1
views
0
recommends
+1 Recommend
0 collections
    0
    shares
      • Record: found
      • Abstract: found
      • Article: found
      Is Open Access

      QoE of cross-modally mapped Mulsemedia: an assessment using eye gaze and heart rate

      Read this article at

      ScienceOpenPublisher
      Bookmark
          There is no author summary for this article yet. Authors can add summaries to their articles on ScienceOpen to make them more accessible to a non-specialist audience.

          Abstract

          A great deal of research effort has been put in exploring crossmodal correspondences in the field of cognitive science which refer to the systematic associations frequently made between different sensory modalities (e.g. high pitch is matched with angular shapes). However, the possibilities cross-modality opens in the digital world have been relatively unexplored. Therefore, we consider that studying the plasticity and the effects of crossmodal correspondences in a mulsemedia setup can bring novel insights about improving the human-computer dialogue and experience. Mulsemedia refers to the combination of three or more senses to create immersive experiences. In our experiments, users were shown six video clips associated with certain visual features based on color, brightness, and shape. We examined if the pairing with crossmodal matching sound and the corresponding auto-generated haptic effect, and smell would lead to an enhanced user QoE. For this, we used an eye-tracking device as well as a heart rate monitor wristband to capture users’ eye gaze and heart rate whilst they were experiencing mulsemedia. After each video clip, we asked the users to complete an on-screen questionnaire with a set of questions related to smell, sound and haptic effects targeting their enjoyment and perception of the experiment. Accordingly, the eye gaze and heart rate results showed significant influence of the cross-modally mapped multisensorial effects on the users’ QoE. Our results highlight that when the olfactory content is crossmodally congruent with the visual content, the visual attention of the users seems shifted towards the correspondent visual feature. Crosmodally matched media is also shown to result in an enhanced QoE compared to a video only condition.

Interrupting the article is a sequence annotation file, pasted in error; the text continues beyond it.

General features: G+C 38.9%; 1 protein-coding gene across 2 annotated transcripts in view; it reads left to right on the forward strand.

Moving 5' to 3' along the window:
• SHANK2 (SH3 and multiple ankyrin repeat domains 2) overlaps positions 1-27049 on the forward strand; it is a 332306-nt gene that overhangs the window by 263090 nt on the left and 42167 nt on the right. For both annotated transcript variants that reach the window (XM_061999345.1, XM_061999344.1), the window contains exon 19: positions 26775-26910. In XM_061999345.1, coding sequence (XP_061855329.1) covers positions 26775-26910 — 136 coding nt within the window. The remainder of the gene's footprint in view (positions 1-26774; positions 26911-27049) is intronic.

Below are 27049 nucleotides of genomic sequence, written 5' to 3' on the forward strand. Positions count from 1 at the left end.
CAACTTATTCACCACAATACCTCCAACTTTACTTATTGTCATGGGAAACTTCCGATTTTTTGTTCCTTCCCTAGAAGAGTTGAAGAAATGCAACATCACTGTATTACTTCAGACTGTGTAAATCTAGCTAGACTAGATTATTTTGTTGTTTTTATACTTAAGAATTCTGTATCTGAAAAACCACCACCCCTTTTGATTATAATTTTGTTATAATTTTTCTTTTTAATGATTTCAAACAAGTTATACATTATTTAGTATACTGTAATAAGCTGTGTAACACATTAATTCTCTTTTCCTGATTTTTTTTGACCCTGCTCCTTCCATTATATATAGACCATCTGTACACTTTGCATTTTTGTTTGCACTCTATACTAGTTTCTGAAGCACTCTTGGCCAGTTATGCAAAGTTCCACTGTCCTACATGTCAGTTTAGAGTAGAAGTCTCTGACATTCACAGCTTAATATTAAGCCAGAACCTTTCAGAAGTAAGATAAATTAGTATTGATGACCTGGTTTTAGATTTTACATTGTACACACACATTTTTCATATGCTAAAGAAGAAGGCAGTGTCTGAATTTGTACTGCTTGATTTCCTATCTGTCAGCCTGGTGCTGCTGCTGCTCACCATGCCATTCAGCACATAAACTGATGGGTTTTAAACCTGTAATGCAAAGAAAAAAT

Related collections

          Most cited references 61

          • Record: found
          • Abstract: found
          • Article: not found

          DEAP: A Database for Emotion Analysis ;Using Physiological Signals

          IEEE Transactions on Affective Computing, 3(1), 18-31
            Bookmark
            • Record: found
            • Abstract: found
            • Article: not found

            On cross-modal similarity: auditory-visual interactions in speeded discrimination.